Bonjour Tristesse

Paris in July 2014 020

Bonjour Tristesse (Hello Sadness) was a gift from my beautiful British pen friend, Pippa and I had been saving it for a Paris in July event. I’m so glad I did – it just felt like such a “French” book that needed to be read with the right (i.e French!) frame of mind.

The book was written by 18 year old Francoise Sagan in the 1950’s, apparently after failing her exams at the Sorbonne (that’s the way to show your teachers – write a highly acclaimed novel!). The narrator is 17 year old Cecile – a young woman who has just left the confines of a convent school education to spend time with her hedonistic father and his latest lover on the French Riviera. Cecile herself meets a young man who leads her to explore her own sexuality and feelings and thoughts about love and relationships. Enter an old friend of her mother’s who lays claim to Cecile’s father causing her to reflect on her own position in his life and how it might be impacted by the arrival of this woman.

It all sounds so simple, and possibly simplistic but this book feels anything but. Cecile draws the reader into her often juvenile thinking and forces us to see things from her perspective. I always envy a writer who can create a character with this power. Even though I know some of Cecile’s thoughts and behaviours are ridiculous I am on her side, I want to hear and see more from her – she is captivating in her authenticity. Any person who has struggled with those emotions that go with a first love will be with Cecile – she has world wide appeal!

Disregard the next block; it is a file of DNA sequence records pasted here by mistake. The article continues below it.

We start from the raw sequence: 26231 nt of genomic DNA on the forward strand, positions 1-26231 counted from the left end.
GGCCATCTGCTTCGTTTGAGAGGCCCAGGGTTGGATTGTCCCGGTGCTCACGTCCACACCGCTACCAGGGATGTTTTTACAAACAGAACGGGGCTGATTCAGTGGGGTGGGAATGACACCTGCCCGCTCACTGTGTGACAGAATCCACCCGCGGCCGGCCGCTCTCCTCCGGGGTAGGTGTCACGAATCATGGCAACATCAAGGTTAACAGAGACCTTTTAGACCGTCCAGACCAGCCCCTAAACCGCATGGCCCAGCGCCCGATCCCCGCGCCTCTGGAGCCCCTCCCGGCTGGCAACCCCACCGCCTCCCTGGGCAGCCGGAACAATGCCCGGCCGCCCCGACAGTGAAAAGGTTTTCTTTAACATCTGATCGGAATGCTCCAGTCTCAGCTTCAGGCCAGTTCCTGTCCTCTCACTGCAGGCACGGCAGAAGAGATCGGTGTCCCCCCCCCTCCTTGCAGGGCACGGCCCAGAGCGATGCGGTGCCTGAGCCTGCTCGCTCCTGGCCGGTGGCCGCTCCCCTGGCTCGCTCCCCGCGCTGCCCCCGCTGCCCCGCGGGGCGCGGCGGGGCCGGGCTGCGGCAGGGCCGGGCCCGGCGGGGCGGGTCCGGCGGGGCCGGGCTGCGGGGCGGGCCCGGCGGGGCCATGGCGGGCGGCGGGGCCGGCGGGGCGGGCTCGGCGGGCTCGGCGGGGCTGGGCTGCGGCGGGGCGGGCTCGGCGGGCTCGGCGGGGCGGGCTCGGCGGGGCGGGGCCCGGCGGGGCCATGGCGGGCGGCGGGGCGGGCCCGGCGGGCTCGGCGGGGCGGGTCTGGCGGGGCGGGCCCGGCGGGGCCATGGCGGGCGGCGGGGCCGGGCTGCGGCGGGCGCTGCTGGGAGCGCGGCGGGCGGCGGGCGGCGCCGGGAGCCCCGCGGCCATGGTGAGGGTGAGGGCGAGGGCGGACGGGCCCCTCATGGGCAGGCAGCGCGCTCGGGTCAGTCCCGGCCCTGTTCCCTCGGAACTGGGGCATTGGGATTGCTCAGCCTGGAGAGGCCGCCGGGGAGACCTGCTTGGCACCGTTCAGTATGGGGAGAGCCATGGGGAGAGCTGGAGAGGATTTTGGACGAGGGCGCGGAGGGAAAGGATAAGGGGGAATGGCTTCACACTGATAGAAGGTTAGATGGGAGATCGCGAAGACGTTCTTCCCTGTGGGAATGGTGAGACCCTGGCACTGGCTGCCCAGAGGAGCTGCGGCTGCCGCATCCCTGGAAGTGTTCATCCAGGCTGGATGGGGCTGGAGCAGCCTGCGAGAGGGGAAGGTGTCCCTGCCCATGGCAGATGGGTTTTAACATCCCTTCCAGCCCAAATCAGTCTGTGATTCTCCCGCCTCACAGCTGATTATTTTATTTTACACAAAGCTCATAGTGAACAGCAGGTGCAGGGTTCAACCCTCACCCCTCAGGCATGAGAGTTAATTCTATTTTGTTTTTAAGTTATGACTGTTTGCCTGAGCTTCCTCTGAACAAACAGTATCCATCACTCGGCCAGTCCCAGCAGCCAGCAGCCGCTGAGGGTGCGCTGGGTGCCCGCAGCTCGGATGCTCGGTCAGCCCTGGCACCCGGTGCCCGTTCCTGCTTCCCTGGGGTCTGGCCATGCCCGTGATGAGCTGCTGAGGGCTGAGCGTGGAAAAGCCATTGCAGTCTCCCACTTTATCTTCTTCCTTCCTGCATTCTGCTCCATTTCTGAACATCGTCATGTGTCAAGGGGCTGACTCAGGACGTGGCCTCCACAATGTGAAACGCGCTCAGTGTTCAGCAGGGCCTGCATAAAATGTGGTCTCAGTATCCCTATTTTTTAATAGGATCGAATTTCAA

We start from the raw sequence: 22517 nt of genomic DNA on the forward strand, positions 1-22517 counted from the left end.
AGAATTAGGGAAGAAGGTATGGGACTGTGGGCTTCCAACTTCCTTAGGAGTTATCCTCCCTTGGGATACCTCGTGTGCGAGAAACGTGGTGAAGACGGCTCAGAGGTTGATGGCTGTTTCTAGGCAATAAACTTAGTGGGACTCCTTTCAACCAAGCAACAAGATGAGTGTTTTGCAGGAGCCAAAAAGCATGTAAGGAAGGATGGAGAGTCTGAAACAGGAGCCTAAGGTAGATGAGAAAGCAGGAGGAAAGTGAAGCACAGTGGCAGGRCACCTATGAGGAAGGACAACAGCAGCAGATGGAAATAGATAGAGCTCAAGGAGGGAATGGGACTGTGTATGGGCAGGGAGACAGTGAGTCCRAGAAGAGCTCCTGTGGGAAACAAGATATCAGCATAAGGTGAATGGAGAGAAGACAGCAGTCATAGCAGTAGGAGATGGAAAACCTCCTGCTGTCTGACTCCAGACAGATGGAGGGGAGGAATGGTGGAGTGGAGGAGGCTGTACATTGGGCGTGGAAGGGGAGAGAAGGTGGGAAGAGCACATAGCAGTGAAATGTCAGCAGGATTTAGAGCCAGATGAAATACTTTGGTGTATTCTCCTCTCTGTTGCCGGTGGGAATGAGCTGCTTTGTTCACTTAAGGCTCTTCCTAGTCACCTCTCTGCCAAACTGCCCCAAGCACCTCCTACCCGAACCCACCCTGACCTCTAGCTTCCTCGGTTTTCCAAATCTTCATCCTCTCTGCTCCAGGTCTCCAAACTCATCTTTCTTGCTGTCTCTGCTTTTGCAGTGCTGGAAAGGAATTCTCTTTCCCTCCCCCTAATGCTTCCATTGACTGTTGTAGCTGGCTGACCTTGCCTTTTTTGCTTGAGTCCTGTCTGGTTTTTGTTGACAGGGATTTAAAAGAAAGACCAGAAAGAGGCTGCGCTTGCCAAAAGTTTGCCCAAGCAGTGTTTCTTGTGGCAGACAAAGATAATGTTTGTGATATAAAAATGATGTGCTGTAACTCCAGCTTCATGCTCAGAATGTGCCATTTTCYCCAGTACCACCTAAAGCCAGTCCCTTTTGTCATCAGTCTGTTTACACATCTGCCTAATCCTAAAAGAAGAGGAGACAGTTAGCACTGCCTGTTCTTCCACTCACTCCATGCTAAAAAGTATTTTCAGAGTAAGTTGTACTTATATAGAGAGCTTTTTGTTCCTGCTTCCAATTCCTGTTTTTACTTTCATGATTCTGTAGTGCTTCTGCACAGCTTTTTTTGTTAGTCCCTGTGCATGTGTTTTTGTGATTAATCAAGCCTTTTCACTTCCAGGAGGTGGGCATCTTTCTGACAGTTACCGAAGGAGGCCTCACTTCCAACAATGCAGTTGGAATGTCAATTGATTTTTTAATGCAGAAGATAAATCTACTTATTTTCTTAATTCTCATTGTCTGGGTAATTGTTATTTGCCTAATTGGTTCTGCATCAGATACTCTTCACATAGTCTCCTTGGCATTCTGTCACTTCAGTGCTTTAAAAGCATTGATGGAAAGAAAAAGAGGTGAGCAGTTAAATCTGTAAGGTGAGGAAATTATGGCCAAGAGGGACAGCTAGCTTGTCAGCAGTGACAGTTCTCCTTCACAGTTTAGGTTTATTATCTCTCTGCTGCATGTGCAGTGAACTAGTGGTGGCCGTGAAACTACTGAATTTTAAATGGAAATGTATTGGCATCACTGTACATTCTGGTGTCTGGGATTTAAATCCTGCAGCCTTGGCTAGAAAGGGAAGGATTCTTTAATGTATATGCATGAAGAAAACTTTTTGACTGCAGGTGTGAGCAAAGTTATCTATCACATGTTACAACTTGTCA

The essence of summer in France is felt through the pages of the book too and even though the majority of the book is not set in Paris it is clearly there:

In Paris there was no time for reading: after lectures my friends hurried me off to cinemas; they were surprised to find that I did not even know the actors’ names. I sat on sunny cafe terraces, I savoured the pleasure of drifting along with the crowds, of having a drink, of being with someone who looks into your eyes, holds your hand, and then leads you far away from those same crowds.

As the title clearly suggests the book ends with tragedy – but don’t so many of the wonderful love stories in literature? Thank you to Pippa for sending me such a beautiful, sad and captivating book.

Has anyone else read Bonjour Tristesse? What is your favourite Parisian/French love story?

4 Comments

4 Comments on Bonjour Tristesse

  1. Paulita
    July 11, 2014 at 11:13 pm (3 years ago)

    You made this sound lovely. I think most French books and movies end with tristesse. It just seems more accepted, doesn’t it?

    Reply
  2. Adria J. Cimino
    July 12, 2014 at 12:56 am (3 years ago)

    Now I really want to read this book! One of my favorite French love stories is La Dame aux Camelias…

    Reply
  3. vicki (skiourophile / bibliolathas)
    July 20, 2014 at 1:20 am (3 years ago)

    She’s both annoying and pathetic at the same time, isn’t she? I kept thinking how much more of an emotional impact this book would have made on my if I were a lot younger, rather than my being in my 40s and just irritated by her young selfishness. It was a wonderful evocation of a French summer though – just *so* French!

    Reply

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